Conservation Council proud to collaborate with Peskotomuhkati Nation on coastal restoration

Alewifes migrating up a river in Northern Maine, USA. June 2016. Nick Hawkins Photography

Canada’s Coastal Restoration Fund is making waves along the coast of New Brunswick – and here at the Conservation Council, we couldn’t be happier.

On July 10, the federal government announced that the Coastal Restoration Fund will provide the Peskotomuhkati (Passamaquoddy) Nation at Skutik with $1,656,000 over the next five years. The money will fund a restoration project to revitalize and protect habitats throughout Peskotomuhkati territory ranging from the the Lepreau to the Skutik (St. Croix) River. The Conservation Council’s Fundy Baykeeper, and Eastern Charlotte Waterways (an environmental resource and research centre based in Blacks Harbour, N.B.) have worked with the Peskotomuhkati Nation at Skutik since the conception of this project.

It should be emphasized that the Peskotomuhkati Nation, along with many partners, has been doing the work to protect and restore their territory for the benefit of the natural ecosystem, their communities and culture, and those in Canada and the U.S.A. lucky enough to call Peskotomuhkati territory home. For instance, the Schoodic Riverkeepers and others in the Peskotomuhkati Nation led the charge to see the Skutic River reopened to alewife (gaspereau) in 2013.

This year, more than 270,000 alewife have swam up river to their native spawning grounds, up from a modern low in 2002 of 900 fish. Support from the Coastal Restoration Fund will add valuable resources to these ongoing efforts.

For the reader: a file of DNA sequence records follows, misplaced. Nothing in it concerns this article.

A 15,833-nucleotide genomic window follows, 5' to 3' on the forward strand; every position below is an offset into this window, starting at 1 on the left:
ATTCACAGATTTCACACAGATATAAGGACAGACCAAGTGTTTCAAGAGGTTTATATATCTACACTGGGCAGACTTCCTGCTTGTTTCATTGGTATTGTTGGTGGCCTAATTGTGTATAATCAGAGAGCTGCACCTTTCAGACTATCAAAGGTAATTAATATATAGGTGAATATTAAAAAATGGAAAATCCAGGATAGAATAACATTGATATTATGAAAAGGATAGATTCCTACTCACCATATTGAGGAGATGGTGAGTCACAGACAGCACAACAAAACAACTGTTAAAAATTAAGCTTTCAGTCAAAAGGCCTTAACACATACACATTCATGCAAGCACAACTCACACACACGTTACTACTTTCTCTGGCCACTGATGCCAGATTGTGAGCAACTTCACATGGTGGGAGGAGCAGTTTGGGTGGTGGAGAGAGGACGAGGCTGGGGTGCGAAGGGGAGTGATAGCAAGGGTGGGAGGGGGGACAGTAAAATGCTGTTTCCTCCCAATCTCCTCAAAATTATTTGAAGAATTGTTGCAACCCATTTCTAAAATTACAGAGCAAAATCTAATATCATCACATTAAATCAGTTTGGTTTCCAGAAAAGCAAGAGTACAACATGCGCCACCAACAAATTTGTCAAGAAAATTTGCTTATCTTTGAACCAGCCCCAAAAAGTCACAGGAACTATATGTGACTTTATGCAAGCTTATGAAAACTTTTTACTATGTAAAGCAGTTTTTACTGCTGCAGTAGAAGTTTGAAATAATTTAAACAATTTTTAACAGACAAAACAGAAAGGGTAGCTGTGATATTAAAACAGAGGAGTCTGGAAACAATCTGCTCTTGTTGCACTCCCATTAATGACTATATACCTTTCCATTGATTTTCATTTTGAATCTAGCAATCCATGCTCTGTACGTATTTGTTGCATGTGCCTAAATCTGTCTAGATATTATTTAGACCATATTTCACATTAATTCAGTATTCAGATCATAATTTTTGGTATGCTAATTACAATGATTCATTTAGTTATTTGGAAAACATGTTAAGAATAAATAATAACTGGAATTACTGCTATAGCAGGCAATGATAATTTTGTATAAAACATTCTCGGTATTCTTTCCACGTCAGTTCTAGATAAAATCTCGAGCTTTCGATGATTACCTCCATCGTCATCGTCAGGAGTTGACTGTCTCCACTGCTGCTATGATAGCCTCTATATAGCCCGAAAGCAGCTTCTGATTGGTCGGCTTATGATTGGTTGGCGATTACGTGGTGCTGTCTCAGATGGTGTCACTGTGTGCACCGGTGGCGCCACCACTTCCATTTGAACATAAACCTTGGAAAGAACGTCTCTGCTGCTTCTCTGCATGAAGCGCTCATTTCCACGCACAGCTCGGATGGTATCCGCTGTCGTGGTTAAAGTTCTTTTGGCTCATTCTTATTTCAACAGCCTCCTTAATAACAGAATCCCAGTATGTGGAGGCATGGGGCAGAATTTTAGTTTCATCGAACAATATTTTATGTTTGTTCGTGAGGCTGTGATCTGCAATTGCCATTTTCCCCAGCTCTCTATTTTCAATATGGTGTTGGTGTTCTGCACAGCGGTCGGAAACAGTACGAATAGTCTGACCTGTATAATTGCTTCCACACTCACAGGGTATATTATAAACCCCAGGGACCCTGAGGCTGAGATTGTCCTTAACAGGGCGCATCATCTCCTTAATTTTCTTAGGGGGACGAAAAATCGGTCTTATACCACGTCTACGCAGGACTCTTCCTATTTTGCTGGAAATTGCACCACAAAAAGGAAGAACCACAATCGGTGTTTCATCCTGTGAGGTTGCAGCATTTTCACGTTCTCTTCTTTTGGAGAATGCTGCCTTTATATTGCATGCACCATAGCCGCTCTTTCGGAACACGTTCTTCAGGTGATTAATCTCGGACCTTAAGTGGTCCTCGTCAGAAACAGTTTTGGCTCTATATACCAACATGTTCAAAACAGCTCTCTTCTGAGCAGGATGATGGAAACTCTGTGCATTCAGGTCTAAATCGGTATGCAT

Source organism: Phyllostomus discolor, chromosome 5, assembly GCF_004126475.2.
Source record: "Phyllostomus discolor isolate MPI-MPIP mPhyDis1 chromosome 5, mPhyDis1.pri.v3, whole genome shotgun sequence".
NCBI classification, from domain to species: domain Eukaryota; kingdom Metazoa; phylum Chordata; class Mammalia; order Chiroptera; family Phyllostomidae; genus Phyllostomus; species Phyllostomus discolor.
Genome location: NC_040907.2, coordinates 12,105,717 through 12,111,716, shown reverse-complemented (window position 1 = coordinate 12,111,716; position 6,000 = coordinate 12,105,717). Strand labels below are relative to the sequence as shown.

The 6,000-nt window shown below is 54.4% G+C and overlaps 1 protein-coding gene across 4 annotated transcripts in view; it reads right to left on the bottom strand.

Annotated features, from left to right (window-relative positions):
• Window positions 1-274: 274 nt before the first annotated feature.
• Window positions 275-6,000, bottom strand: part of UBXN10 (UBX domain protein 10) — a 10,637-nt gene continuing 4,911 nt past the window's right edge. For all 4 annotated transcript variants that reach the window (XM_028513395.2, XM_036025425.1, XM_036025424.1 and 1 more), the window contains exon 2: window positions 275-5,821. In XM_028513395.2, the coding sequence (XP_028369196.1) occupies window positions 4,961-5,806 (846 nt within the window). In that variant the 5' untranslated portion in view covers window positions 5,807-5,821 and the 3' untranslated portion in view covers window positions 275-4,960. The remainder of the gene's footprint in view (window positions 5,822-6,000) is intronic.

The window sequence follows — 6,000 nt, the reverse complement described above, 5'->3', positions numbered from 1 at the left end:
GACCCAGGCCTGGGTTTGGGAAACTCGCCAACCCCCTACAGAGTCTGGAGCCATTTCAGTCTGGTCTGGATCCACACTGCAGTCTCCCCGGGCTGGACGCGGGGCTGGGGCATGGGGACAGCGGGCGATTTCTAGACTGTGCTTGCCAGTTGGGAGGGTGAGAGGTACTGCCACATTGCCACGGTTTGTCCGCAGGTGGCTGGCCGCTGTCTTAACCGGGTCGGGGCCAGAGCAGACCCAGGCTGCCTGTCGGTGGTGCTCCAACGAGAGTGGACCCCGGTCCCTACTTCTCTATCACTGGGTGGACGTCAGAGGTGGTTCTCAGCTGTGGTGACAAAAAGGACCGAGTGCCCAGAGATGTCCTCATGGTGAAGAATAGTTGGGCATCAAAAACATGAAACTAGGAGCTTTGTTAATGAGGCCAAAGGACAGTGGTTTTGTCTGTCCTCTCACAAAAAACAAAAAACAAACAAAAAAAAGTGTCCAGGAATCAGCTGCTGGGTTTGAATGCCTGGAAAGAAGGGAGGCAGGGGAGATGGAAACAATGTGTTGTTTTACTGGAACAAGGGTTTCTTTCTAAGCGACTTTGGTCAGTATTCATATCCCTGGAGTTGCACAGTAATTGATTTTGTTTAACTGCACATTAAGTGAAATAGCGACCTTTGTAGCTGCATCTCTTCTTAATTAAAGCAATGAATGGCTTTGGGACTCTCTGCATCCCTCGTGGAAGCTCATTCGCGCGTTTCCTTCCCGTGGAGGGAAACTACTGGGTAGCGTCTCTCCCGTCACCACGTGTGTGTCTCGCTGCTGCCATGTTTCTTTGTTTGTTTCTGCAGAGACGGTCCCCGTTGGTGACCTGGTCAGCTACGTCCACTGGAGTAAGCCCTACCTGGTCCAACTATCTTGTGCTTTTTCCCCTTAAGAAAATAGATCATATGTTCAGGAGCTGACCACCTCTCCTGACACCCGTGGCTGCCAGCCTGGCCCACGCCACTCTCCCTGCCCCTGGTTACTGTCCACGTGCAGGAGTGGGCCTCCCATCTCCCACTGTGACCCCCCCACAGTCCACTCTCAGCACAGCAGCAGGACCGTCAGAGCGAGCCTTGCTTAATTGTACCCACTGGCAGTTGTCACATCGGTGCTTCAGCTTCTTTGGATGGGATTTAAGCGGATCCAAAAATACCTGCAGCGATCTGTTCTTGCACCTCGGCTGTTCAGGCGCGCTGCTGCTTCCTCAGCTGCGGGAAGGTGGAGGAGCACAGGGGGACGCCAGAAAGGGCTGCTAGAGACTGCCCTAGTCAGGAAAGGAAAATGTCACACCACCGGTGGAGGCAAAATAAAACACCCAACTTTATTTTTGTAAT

The Conservation Council is proud that our Fundy Baykeeper, Matt Abbott, will be involved in this collaborative project which aims to restore fish passage in the St. Croix, Magaguadavic, L’Étang, and Lepreau rivers. As well, the project will undertake other instream fish habitat restoration, which will benefit several species including Atlantic Salmon, Striped Bass, Alewife and Blueback Herring.

“The Government of Canada is committed to protecting our coasts – that’s why we announced the Oceans Protection Plan, which will help restore and protect marine ecosystems and habitats,” said the Minister of Oceans, Fisheries, and the Canadian Coast Guard, Hon. Dominic LeBlanc, following Tuesday’s announcement. “The $75 million Coastal restoration Fund provides an opportunity to address threats to our ocean and coastal areas. I am pleased that our collaboration with the Passamaquoddy Recognition Group will ensure healthy, thriving coastal habitats in South-West New Brunswick for future generations.”

We are excited for this project to move forward, and cannot wait to start seeing the ecological, educational and economic benefits of the Bay of Fundy restoration!